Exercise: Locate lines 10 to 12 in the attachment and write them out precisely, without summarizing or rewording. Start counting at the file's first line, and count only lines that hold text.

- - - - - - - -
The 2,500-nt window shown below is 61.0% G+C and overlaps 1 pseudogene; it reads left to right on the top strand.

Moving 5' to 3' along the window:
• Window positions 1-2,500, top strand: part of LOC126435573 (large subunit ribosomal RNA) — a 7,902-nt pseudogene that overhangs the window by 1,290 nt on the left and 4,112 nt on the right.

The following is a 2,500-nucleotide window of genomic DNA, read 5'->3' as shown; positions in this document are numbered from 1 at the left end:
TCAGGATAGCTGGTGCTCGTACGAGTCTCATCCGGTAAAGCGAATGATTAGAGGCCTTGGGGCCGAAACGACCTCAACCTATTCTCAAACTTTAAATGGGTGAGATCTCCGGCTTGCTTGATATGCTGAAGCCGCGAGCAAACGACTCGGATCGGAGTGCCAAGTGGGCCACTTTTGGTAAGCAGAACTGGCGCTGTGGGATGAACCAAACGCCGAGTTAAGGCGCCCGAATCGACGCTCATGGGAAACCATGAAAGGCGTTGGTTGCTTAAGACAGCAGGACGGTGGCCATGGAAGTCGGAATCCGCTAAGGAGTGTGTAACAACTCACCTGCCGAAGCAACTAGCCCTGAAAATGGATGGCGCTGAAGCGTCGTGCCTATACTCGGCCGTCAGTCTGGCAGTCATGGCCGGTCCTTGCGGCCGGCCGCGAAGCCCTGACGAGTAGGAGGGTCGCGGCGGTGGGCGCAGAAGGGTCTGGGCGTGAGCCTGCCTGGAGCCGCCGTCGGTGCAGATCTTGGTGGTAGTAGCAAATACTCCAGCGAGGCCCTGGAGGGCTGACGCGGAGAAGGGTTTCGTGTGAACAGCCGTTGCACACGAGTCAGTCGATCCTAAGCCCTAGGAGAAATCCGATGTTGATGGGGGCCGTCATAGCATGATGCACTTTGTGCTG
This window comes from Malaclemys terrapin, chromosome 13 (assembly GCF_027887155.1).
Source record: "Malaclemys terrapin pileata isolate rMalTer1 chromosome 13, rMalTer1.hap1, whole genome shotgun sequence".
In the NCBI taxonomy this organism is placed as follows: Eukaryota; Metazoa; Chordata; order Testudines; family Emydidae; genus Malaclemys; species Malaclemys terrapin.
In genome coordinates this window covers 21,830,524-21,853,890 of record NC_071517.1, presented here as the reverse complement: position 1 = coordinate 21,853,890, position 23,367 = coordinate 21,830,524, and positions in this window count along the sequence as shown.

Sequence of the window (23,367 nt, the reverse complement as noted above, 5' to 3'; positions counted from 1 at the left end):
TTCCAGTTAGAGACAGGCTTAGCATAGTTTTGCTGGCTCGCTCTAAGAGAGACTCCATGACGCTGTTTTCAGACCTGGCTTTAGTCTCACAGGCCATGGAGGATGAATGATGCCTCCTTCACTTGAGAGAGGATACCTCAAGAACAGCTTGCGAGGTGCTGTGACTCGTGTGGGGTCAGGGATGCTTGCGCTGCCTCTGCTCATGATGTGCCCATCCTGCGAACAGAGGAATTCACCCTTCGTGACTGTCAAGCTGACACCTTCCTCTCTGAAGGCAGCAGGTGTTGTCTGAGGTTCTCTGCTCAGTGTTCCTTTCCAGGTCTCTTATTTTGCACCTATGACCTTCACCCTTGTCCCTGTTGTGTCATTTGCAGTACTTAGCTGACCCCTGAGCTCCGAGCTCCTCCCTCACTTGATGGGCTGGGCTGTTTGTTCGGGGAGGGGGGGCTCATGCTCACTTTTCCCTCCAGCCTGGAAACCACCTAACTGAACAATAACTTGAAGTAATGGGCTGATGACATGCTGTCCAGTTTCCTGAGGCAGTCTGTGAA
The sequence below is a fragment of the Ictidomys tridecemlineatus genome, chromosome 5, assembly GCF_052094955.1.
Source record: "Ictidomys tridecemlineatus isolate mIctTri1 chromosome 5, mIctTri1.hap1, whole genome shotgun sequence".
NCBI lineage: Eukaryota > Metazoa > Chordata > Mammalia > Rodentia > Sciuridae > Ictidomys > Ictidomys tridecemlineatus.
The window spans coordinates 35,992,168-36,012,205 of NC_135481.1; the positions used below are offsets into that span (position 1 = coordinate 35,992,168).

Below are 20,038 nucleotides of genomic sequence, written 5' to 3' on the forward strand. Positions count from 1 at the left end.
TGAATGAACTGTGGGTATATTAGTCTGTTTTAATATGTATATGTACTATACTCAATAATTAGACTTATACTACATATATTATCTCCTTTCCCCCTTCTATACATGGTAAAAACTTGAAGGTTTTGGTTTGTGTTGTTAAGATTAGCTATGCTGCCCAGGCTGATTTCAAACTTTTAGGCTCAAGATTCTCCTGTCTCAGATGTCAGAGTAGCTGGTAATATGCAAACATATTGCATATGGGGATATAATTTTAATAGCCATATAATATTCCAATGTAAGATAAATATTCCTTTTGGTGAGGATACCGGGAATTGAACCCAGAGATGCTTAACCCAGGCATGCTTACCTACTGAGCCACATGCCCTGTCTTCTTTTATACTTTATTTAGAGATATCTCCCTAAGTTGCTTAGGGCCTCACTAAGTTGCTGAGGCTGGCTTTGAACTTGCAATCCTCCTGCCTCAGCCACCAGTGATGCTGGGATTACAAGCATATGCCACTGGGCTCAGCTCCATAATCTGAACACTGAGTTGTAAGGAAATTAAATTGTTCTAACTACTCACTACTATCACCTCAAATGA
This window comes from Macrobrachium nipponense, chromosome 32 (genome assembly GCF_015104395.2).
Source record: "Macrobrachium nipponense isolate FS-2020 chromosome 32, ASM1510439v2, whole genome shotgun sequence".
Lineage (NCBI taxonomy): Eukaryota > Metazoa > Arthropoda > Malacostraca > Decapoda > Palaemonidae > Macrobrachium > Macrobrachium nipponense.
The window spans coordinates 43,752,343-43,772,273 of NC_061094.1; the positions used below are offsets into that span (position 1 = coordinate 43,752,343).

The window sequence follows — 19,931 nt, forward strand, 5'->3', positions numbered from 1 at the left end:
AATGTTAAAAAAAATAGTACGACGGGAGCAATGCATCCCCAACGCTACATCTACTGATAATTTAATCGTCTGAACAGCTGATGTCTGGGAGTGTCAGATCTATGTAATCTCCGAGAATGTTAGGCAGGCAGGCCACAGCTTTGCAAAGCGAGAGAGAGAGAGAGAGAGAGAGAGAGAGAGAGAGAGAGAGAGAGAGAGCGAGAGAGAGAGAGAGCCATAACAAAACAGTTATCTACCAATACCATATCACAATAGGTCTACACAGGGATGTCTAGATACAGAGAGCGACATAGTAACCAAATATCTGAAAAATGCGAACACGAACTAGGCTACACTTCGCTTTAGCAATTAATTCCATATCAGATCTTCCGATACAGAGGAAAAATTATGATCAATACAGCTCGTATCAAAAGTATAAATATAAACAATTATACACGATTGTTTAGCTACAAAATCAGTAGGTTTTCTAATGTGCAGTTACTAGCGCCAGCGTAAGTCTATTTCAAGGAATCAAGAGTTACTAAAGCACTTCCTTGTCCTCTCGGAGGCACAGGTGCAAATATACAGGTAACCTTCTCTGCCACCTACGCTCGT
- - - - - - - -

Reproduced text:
Sequence of the window (23,367 nt, the reverse complement as noted above, 5' to 3'; positions counted from 1 at the left end):
TTCCAGTTAGAGACAGGCTTAGCATAGTTTTGCTGGCTCGCTCTAAGAGAGACTCCATGACGCTGTTTTCAGACCTGGCTTTAGTCTCACAGGCCATGGAGGATGAATGATGCCTCCTTCACTTGAGAGAGGATACCTCAAGAACAGCTTGCGAGGTGCTGTGACTCGTGTGGGGTCAGGGATGCTTGCGCTGCCTCTGCTCATGATGTGCCCATCCTGCGAACAGAGGAATTCACCCTTCGTGACTGTCAAGCTGACACCTTCCTCTCTGAAGGCAGCAGGTGTTGTCTGAGGTTCTCTGCTCAGTGTTCCTTTCCAGGTCTCTTATTTTGCACCTATGACCTTCACCCTTGTCCCTGTTGTGTCATTTGCAGTACTTAGCTGACCCCTGAGCTCCGAGCTCCTCCCTCACTTGATGGGCTGGGCTGTTTGTTCGGGGAGGGGGGGCTCATGCTCACTTTTCCCTCCAGCCTGGAAACCACCTAACTGAACAATAACTTGAAGTAATGGGCTGATGACATGCTGTCCAGTTTCCTGAGGCAGTCTGTGAA
The sequence below is a fragment of the Ictidomys tridecemlineatus genome, chromosome 5, assembly GCF_052094955.1.